So much noise, so much action. And yet there is one voice that remains so silent on Good Friday that your first instinct is to scream. That is the voice of the Father.

We can cover up Good Friday all we like with whitewashed crucifixes and shallow homilies and Filet O’Fish as our only meal of the day. But we cannot escape the gaping reality of evil, an evil which seems to win on this dark day. Perhaps more shockingly, we cannot escape the reality that the Father allows this evil. Over and over it is Jesus’ obedience to the Father that is emphasized in His death. The omniscient Father watches as His only begotten Son is betrayed, beaten, and mocked. He is there as Jesus is scourged until His entire body is an open wound. He hears the sound of the thorns seeping into His skin. He allows Him to carry a giant Cross, be stripped naked, bored through with nails, and left to suffocate to death.

Light watches light drain from Light’s eyes. The true God watches the true God breathe His last. A Father hears His child call out, “Why have you abandoned me?” And He does nothing.

Good Friday is precisely why I used to struggle to accept the love of the Father. John 3:16, “For God so loved the world that He gave His only Son,” is really niche on a coffee mug. It’s almost sickening when you watch Mel Gibson’s The Passion of the Christ and realize what giving the Son really entailed. How am I supposed to respond to that love? How can I receive what I can never repay? How does it make sense that God would become man and die at the hands of men for love of me?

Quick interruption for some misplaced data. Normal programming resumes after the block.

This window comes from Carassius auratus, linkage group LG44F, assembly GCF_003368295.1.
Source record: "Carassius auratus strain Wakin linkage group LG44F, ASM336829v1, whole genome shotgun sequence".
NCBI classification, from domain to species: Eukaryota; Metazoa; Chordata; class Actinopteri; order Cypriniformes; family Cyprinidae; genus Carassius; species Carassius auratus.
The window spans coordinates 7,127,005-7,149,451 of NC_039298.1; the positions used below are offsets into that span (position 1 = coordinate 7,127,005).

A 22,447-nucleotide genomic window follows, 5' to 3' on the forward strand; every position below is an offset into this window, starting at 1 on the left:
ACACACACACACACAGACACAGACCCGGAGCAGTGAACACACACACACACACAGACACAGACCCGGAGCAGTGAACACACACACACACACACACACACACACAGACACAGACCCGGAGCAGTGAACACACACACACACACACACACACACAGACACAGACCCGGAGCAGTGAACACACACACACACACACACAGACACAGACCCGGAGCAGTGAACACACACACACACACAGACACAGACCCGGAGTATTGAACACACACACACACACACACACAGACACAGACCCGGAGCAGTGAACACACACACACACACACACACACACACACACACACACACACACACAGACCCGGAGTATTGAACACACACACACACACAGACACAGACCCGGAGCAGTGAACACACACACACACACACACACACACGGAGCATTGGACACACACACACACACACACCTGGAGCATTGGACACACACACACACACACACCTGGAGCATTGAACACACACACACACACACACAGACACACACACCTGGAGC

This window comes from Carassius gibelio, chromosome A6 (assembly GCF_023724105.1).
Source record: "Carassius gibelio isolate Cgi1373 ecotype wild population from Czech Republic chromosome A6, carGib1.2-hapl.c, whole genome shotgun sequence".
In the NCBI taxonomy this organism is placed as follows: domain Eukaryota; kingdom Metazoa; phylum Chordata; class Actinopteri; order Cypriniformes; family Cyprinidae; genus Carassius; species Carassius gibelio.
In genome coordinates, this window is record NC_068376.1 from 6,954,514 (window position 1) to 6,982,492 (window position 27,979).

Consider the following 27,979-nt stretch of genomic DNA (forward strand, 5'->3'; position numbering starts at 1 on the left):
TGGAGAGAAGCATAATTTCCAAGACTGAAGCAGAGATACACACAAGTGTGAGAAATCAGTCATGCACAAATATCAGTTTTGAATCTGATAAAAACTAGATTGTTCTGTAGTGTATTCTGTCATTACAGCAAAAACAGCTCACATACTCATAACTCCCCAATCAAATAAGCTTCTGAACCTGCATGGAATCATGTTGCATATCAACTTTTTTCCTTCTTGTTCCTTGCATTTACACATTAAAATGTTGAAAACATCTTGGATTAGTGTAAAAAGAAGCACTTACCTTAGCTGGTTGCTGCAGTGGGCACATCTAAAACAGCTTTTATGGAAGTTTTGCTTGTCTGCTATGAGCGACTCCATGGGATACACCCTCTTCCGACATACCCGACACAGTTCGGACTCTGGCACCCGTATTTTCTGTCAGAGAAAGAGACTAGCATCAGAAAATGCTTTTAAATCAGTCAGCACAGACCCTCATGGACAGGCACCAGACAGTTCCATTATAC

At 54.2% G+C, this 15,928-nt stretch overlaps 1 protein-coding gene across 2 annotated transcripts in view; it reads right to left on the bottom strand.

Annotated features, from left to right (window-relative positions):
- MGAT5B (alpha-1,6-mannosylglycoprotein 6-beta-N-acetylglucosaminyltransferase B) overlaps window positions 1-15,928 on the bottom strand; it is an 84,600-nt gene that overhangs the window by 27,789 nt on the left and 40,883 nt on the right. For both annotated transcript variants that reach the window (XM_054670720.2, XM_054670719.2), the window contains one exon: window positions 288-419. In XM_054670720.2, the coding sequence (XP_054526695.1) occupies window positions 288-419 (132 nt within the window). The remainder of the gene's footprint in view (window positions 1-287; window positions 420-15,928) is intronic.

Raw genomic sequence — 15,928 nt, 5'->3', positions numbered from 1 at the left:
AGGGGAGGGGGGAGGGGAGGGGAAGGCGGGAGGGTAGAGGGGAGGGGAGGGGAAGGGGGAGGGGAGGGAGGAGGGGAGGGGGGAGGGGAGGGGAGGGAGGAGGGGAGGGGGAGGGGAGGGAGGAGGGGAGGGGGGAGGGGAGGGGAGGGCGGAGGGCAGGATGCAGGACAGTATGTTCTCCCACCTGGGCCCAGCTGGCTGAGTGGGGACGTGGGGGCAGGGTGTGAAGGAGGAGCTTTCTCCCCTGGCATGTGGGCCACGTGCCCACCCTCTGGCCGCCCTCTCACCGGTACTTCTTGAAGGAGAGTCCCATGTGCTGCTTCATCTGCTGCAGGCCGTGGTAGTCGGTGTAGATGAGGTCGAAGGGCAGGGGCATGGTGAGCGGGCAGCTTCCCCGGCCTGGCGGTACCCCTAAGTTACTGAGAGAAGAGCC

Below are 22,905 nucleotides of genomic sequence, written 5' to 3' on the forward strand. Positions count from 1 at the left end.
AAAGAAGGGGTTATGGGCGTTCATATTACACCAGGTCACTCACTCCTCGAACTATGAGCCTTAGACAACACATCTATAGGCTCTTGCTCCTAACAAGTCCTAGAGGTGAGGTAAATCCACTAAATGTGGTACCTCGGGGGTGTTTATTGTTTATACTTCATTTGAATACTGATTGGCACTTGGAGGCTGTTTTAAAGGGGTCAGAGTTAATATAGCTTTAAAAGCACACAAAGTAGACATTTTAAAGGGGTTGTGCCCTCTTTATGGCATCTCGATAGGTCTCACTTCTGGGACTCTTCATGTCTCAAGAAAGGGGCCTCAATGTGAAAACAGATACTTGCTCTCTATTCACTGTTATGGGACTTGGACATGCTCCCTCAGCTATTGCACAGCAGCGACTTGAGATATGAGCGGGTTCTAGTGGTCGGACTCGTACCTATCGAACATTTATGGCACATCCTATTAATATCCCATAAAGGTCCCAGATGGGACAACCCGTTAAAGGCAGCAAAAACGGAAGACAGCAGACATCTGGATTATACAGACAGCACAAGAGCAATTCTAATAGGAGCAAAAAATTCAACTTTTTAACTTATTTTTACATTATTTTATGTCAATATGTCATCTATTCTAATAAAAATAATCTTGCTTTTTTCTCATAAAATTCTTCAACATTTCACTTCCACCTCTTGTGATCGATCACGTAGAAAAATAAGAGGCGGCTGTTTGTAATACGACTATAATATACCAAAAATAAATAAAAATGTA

It doesn’t make sense. But it doesn’t have to.

In the final paragraph of C.S. Lewis’ Till We Have Faces, the main character writes,

I know now, Lord, why you utter no answer. You are yourself the answer. Before your face questions die away. What other answer would suffice?

The reason why I receive no answer to my questions is because the Father has already spoken His Word to me. That Word hangs on a tree, skin torn to shreds, life poured out, water pouring from His spear-stabbed heart. It doesn’t matter what I have done or failed to do. The Father has already given His own, His first love, to ransom me. It is finished.

Dear soul, the question today is not why the Father loves. The question is whether you will trust Him without putting limits on His mercy or His providence. Will you allow yourself and all your brokenness to be embraced and transfigured by the God who witnesses the murder of His Son and makes it into something good?

This Father of Christ’s, this Father of ours. He makes all things new. Tonight, the clang of the strepitus at Tenebrae will signal the close of today’s noise. A hush will fall over the earth, as God’s Word remains silenced by our sin. But keep going. For tomorrow night, that Word will roar.